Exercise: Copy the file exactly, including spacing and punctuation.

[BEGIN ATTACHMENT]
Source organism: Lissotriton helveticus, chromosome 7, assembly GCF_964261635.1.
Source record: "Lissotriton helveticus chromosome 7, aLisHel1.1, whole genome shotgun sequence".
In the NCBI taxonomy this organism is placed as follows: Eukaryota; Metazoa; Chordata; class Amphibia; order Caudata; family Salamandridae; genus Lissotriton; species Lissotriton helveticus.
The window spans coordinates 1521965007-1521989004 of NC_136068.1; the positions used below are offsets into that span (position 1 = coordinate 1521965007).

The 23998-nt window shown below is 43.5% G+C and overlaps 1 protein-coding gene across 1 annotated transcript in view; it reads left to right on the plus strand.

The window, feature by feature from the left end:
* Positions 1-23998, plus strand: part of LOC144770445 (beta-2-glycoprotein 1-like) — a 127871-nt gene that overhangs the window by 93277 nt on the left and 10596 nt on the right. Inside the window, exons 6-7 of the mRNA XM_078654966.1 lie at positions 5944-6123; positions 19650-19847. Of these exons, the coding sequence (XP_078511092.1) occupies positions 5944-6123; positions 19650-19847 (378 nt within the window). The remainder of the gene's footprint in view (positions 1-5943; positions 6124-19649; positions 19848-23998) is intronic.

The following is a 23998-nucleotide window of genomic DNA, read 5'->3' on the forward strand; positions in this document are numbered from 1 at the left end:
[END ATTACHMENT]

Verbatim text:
Source organism: Lissotriton helveticus, chromosome 7, assembly GCF_964261635.1.
Source record: "Lissotriton helveticus chromosome 7, aLisHel1.1, whole genome shotgun sequence".
In the NCBI taxonomy this organism is placed as follows: Eukaryota; Metazoa; Chordata; class Amphibia; order Caudata; family Salamandridae; genus Lissotriton; species Lissotriton helveticus.
The window spans coordinates 1521965007-1521989004 of NC_136068.1; the positions used below are offsets into that span (position 1 = coordinate 1521965007).

The 23998-nt window shown below is 43.5% G+C and overlaps 1 protein-coding gene across 1 annotated transcript in view; it reads left to right on the plus strand.

The window, feature by feature from the left end:
* Positions 1-23998, plus strand: part of LOC144770445 (beta-2-glycoprotein 1-like) — a 127871-nt gene that overhangs the window by 93277 nt on the left and 10596 nt on the right. Inside the window, exons 6-7 of the mRNA XM_078654966.1 lie at positions 5944-6123; positions 19650-19847. Of these exons, the coding sequence (XP_078511092.1) occupies positions 5944-6123; positions 19650-19847 (378 nt within the window). The remainder of the gene's footprint in view (positions 1-5943; positions 6124-19649; positions 19848-23998) is intronic.

The following is a 23998-nucleotide window of genomic DNA, read 5'->3' on the forward strand; positions in this document are numbered from 1 at the left end: